“Recent Kaiser Health News stories reported that more than 1 million medical device adverse event reports had been sealed from public view by the US Food and Drug Administration (FDA).1 The New York Times recently called for reforms in device regulation in an editorial entitled “80,000 Deaths. 2 Million Injuries. It’s Time for a Reckoning on Medical Devices.”2


You did not mention the fact that humans do not produce antibodies to Lyme disease for 4-6 weeks after a tick bite; by the time serology tests are positive, the spirochetes have already invaded various deep tissues, like those in syphilis, and are hard to eradicate with antibiotics.

Half the tests come back negative when the patient is actually infected. [1] (No better than a coin toss!)

  1. Serology is inappropriate for a disease that causes death [2]
  2. severe disability [3] as reported by the patient community for the past three decades and exposed in the documentary Under or Skin [4]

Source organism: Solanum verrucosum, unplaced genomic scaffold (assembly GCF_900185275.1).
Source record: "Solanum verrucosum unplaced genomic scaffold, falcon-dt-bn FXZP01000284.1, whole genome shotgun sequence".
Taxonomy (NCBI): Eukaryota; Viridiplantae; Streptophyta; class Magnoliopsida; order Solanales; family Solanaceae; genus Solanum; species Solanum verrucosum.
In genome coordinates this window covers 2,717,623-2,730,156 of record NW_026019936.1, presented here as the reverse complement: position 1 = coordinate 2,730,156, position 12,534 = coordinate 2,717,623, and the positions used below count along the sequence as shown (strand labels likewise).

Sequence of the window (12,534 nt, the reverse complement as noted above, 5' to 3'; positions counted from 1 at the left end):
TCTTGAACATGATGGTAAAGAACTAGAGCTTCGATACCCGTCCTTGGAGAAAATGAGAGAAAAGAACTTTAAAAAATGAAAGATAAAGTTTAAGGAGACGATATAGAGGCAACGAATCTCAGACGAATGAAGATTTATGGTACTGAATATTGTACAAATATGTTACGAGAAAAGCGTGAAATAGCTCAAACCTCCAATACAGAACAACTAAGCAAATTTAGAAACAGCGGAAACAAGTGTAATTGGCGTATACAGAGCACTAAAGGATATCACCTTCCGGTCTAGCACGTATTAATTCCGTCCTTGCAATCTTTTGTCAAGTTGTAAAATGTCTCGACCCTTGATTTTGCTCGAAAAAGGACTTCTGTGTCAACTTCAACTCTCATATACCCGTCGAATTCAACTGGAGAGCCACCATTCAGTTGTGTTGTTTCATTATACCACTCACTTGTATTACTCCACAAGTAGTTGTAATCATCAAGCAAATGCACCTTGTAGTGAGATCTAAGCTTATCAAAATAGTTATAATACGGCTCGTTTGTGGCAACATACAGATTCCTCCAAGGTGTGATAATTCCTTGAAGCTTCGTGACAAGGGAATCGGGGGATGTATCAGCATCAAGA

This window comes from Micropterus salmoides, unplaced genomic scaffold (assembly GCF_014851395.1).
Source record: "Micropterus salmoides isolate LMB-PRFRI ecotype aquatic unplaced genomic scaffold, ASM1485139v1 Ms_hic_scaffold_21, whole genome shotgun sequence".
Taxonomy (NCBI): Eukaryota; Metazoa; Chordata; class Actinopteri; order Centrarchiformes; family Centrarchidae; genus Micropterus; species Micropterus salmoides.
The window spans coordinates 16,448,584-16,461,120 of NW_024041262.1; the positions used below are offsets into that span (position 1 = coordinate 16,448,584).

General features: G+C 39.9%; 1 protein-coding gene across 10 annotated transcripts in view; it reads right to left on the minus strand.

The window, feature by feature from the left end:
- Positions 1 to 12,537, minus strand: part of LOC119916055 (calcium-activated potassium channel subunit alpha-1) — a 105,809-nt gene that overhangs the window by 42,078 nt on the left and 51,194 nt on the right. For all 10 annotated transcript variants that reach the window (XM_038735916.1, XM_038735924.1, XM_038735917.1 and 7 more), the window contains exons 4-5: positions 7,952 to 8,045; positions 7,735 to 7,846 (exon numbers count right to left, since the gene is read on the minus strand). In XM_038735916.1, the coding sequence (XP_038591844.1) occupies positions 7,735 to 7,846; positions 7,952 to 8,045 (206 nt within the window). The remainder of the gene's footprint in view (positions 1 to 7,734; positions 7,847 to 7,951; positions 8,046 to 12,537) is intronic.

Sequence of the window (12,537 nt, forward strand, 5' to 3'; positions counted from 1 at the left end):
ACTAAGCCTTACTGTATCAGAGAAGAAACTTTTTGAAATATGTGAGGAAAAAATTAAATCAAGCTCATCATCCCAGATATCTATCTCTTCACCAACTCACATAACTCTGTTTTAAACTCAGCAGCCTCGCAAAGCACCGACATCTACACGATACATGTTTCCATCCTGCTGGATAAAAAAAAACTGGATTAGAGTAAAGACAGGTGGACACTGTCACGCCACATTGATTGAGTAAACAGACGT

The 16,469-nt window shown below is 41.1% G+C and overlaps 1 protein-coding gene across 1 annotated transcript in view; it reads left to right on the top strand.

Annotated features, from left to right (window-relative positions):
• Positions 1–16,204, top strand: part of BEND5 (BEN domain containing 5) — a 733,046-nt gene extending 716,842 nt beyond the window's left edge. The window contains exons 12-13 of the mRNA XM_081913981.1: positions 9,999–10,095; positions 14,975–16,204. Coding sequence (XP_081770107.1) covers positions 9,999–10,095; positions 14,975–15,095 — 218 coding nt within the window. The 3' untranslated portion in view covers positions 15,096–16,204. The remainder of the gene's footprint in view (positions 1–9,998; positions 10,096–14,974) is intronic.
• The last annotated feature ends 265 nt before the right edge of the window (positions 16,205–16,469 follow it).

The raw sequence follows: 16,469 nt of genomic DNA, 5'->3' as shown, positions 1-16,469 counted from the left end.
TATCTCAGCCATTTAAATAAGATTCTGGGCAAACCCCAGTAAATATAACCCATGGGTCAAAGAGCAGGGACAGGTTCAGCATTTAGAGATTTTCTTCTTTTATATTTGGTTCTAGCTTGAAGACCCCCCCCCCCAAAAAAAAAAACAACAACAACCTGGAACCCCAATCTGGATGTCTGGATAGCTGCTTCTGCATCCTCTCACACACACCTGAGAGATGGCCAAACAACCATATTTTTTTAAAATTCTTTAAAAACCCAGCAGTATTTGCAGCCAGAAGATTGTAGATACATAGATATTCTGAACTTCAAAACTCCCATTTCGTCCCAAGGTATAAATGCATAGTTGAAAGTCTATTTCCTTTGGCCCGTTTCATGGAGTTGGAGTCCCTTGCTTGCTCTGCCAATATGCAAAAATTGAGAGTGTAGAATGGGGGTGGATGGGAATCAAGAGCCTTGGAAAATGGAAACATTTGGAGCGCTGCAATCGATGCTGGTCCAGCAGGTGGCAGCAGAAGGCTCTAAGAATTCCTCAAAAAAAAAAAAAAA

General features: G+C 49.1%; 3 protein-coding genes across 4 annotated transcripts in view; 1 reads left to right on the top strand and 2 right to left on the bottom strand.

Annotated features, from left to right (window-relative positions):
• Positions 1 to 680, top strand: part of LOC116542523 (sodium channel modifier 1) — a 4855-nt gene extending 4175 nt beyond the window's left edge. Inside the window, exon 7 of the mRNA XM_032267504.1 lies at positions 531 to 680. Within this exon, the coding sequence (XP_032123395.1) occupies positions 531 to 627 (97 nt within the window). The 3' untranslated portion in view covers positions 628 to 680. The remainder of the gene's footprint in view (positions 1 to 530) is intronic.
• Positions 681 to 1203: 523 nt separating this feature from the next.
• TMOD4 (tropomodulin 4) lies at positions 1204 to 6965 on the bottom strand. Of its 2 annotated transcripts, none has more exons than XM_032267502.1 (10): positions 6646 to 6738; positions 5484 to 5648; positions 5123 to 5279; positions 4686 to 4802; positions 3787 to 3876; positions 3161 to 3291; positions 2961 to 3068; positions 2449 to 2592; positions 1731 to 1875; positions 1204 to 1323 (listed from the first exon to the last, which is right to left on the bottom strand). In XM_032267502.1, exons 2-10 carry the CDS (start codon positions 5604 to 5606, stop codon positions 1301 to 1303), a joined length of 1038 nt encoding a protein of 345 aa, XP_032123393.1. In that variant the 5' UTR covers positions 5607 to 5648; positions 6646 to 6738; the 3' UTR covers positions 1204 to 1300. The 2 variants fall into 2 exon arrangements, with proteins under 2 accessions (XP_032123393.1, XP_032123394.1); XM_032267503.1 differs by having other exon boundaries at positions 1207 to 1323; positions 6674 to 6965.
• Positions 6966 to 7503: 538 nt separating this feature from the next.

Serology however is absolutely essential for concealing persistent infection (chronic Lyme disease) [5] as the test cannot be used to gauge treatment failure or success.

Where is the escalation process to develop direct detection methods and find new treatment approaches for a disease that is destroying lives, ending careers while leaving its victim in financial ruin?
Carl Tuttle

Lyme Endemic Hudson, NH

Cc: Medscape Editorial Staff

REFERENCES (Please read them!)

1. Commercial test kits for detection of Lyme borreliosis: a meta-analysis of test accuracy.

2. Wrongful death suit shows pitfalls of IDSA Lyme guidelines

17 year-old Joseph Elone did not develop a bulls-eye rash and had a negative antibody test for Lyme disease.